With Occupy Unmasked being released today in select theaters, this morning’s edition of CNN’s Early Start with Zoraida Sambolin invited David Bossie, producer of the film and President of Citizens United to discuss the film. However, things got hazy towards the end of the interview where Sombolin shamelessly tried to convey the narrative that Occupy is a “peaceful” movement.
Sambolin, ironically, fed into the premise of the film itself – which centers on “the liberal establishment and mainstream media portray[ing] the Occupy Wall Street movement as organic and nonviolent.” In arguing how you can't judge a movement by its "worst members," she mentioned how “Adbusters” promoted the notion of “Occupying” Wall Street and decided to defend the movement – while castigating the Tea Party as “racist.” However, Bossie wasn’t going to let that form of abject slander slide.
SAMBOLIN: Okay, let's look at the time line just because I really want to hone in on this. I want to really establish who started this. So July 13 "Adbusters" magazine calls for the September 17 peaceful protest. And on September 9, We Are The 99 Percent tumblr. September 17, the protest begin in Zuccotti Park. October 1, 700 protesters arrested in March across the Brooklyn Bridge. And October 5, 39 organizations including labor unions join Occupy Wall Street -- 25,000 people march and mass arrests, and there are mass arrests. So the timeline really starts rather peacefully.
BOSSIE: It does. I don't say that it doesn't. What I'm saying is, that the -- that the insidious nature of this, and really, you know, within our film, we have undercover cameras inside of our film that show these people are organized by the unions and they're paid by the unions to attend these rallies, too. So it's a little bit disingenuous for everybody to think that they're just peaceful demonstrators who show up for no reason.
SAMBOLIN: The movie trailer compares Tea Party coverage with that of the Occupy movement. The Tea Party has been accused of racism, of inciting violence. Take a look at some of the signs from the Tea Party rallies as well here. Do you think that it's really fair to judge a group based on its worst members?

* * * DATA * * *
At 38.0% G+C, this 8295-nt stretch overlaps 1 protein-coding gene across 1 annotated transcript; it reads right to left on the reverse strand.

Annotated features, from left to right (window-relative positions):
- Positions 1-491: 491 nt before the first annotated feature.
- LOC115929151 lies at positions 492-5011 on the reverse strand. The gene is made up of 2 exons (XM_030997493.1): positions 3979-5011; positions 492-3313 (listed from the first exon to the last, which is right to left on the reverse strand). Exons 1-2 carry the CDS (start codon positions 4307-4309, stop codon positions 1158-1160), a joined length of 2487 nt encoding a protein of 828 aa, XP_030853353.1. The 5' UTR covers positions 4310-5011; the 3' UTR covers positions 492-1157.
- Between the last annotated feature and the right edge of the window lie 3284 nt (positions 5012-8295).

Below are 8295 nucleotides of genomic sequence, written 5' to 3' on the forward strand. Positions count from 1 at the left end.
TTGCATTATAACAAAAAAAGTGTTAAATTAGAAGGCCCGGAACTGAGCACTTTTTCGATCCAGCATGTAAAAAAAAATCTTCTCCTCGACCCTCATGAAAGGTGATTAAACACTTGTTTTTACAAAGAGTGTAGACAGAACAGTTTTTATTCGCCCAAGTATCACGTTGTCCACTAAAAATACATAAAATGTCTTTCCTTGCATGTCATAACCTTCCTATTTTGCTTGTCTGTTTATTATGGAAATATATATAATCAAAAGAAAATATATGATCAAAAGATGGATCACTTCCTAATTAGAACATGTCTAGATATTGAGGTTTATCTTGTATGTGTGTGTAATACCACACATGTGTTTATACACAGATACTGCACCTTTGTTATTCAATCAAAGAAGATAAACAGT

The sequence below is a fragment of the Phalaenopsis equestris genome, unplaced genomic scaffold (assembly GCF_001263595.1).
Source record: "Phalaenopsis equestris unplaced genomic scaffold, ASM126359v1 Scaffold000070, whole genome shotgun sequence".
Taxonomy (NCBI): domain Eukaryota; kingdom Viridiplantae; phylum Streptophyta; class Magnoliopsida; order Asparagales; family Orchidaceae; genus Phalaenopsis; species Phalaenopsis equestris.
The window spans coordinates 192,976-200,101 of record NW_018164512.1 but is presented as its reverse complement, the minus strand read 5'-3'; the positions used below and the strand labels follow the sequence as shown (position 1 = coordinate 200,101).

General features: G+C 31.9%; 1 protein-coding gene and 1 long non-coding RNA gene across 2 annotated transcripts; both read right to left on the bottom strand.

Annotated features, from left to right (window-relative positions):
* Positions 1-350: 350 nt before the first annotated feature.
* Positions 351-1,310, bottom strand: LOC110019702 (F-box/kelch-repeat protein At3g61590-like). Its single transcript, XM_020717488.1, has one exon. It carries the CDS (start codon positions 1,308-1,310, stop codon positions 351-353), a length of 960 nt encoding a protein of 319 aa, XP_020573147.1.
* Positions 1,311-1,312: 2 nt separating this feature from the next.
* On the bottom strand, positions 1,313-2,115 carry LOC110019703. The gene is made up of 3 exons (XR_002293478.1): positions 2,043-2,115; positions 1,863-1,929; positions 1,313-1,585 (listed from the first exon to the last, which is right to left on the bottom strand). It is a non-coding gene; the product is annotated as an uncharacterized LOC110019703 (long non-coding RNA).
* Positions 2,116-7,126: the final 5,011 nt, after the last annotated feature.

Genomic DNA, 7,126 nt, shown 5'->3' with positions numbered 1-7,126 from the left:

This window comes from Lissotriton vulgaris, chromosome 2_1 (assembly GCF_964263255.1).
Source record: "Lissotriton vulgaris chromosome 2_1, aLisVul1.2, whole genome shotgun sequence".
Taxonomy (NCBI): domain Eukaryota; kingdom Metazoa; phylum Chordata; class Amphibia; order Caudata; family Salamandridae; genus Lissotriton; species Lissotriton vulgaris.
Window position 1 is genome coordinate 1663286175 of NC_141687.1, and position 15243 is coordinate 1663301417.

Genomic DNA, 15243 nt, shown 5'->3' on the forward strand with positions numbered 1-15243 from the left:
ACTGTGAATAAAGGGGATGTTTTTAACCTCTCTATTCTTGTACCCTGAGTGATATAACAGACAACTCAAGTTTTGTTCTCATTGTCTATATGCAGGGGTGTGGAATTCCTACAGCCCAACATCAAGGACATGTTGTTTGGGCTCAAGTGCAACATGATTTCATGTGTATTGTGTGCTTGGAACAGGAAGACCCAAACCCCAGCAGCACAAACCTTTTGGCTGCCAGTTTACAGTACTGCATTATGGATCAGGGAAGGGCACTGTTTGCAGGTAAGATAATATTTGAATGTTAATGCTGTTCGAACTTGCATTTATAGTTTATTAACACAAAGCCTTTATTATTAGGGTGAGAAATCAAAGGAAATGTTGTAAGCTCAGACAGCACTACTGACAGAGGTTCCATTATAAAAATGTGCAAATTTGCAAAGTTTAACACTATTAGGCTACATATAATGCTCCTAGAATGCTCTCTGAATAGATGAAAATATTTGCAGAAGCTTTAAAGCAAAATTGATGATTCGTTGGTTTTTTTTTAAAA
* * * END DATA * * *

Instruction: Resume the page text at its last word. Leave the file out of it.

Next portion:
BOSSIE: First of all, comparing the Tea Party to the Occupy Wall Street movement is just nonsensical. There's no comparison. When the Tea Party movement has a single person who shows up with some crazy T- shirt or a button on, they self-police themselves and they kick them out or the media picks on them and make them – the face of the organization. That's ridiculous. The Occupy movement – there's nowhere in the Tea Party movement are they destroying American cities, running rampage over the police department and confronting the police. It's just – not even close.
Bossie mentions union astroturfing at these events, but he could have mentioned the direct involvement some members of the media had in this event. Folks – who were not only involved in propagating a false narrative of the movement’s organic roots – but strategized and discussed ways to destroy our free market society. Yes – I’m referring to former freelance writer for The New York Times and Salon.com contributor Natasha Lennard.
Furthermore, to bash the Tea Party because they’re racist is beyond absurd. The most famous incident involved racial slurs being hurled at Rep. John Lewis two years ago during the health care debate, which wasn’t authenticated – nor did any camera catch the alleged event – yet the media decided to propagate this false narrative of racism anyway.
Lastly, concerning Sambolin’s statement that Bossie and his film take the “worst members” of Occupy to portray them in a bad light is egregious.
Did the Tea Party leave thirty tons of garbage lying around Los Angeles? Did the Tea Party engage in serial rape within their encampments across the country? Did the Tea Party peddle drugs and intimidate people with violence? Where was the widespread and in-depth reporting on the sanitary conditions these camps inflicted on local communities and the serial criminality?
The Tea Party has had zero criminal charges filed against their members – while Occupy has had a whopping 417 cases of illegal activity cited against them. These aren’t isolated incidents. As always, CNN wanted to show the worst of the Tea Party and argue for the best of OWS.